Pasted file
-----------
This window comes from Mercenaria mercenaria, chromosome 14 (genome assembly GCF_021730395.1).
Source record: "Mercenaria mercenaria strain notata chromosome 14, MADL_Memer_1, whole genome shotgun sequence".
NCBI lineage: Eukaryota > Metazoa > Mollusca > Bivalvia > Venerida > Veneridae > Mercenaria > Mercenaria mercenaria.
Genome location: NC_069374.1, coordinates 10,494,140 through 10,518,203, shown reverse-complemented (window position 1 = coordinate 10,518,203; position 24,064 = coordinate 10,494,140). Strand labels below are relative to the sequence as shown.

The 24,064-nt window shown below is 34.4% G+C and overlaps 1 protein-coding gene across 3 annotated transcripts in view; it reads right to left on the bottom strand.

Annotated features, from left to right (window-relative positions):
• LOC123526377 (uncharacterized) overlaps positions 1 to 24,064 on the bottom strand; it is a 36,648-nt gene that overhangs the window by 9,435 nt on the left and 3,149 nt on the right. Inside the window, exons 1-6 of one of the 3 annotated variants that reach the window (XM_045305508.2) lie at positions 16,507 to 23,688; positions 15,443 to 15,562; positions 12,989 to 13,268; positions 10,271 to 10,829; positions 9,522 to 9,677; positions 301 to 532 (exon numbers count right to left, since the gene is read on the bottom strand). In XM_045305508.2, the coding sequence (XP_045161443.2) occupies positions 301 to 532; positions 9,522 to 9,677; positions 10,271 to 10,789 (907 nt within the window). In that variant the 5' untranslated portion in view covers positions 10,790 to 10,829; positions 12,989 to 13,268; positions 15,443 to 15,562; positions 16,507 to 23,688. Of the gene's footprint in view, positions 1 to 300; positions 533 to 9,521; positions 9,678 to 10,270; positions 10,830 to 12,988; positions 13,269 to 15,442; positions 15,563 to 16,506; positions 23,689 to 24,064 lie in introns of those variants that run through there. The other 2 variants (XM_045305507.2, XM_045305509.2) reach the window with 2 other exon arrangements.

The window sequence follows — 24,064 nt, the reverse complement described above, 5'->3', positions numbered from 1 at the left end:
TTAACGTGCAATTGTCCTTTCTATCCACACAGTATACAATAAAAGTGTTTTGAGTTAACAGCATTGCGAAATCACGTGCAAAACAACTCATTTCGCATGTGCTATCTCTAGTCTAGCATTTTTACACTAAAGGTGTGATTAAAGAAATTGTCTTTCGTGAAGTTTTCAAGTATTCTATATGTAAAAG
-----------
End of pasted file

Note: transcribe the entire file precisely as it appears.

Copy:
This window comes from Mercenaria mercenaria, chromosome 14 (genome assembly GCF_021730395.1).
Source record: "Mercenaria mercenaria strain notata chromosome 14, MADL_Memer_1, whole genome shotgun sequence".
NCBI lineage: Eukaryota > Metazoa > Mollusca > Bivalvia > Venerida > Veneridae > Mercenaria > Mercenaria mercenaria.
Genome location: NC_069374.1, coordinates 10,494,140 through 10,518,203, shown reverse-complemented (window position 1 = coordinate 10,518,203; position 24,064 = coordinate 10,494,140). Strand labels below are relative to the sequence as shown.

The 24,064-nt window shown below is 34.4% G+C and overlaps 1 protein-coding gene across 3 annotated transcripts in view; it reads right to left on the bottom strand.

Annotated features, from left to right (window-relative positions):
• LOC123526377 (uncharacterized) overlaps positions 1 to 24,064 on the bottom strand; it is a 36,648-nt gene that overhangs the window by 9,435 nt on the left and 3,149 nt on the right. Inside the window, exons 1-6 of one of the 3 annotated variants that reach the window (XM_045305508.2) lie at positions 16,507 to 23,688; positions 15,443 to 15,562; positions 12,989 to 13,268; positions 10,271 to 10,829; positions 9,522 to 9,677; positions 301 to 532 (exon numbers count right to left, since the gene is read on the bottom strand). In XM_045305508.2, the coding sequence (XP_045161443.2) occupies positions 301 to 532; positions 9,522 to 9,677; positions 10,271 to 10,789 (907 nt within the window). In that variant the 5' untranslated portion in view covers positions 10,790 to 10,829; positions 12,989 to 13,268; positions 15,443 to 15,562; positions 16,507 to 23,688. Of the gene's footprint in view, positions 1 to 300; positions 533 to 9,521; positions 9,678 to 10,270; positions 10,830 to 12,988; positions 13,269 to 15,442; positions 15,563 to 16,506; positions 23,689 to 24,064 lie in introns of those variants that run through there. The other 2 variants (XM_045305507.2, XM_045305509.2) reach the window with 2 other exon arrangements.

The window sequence follows — 24,064 nt, the reverse complement described above, 5'->3', positions numbered from 1 at the left end:
TTAACGTGCAATTGTCCTTTCTATCCACACAGTATACAATAAAAGTGTTTTGAGTTAACAGCATTGCGAAATCACGTGCAAAACAACTCATTTCGCATGTGCTATCTCTAGTCTAGCATTTTTACACTAAAGGTGTGATTAAAGAAATTGTCTTTCGTGAAGTTTTCAAGTATTCTATATGTAAAAG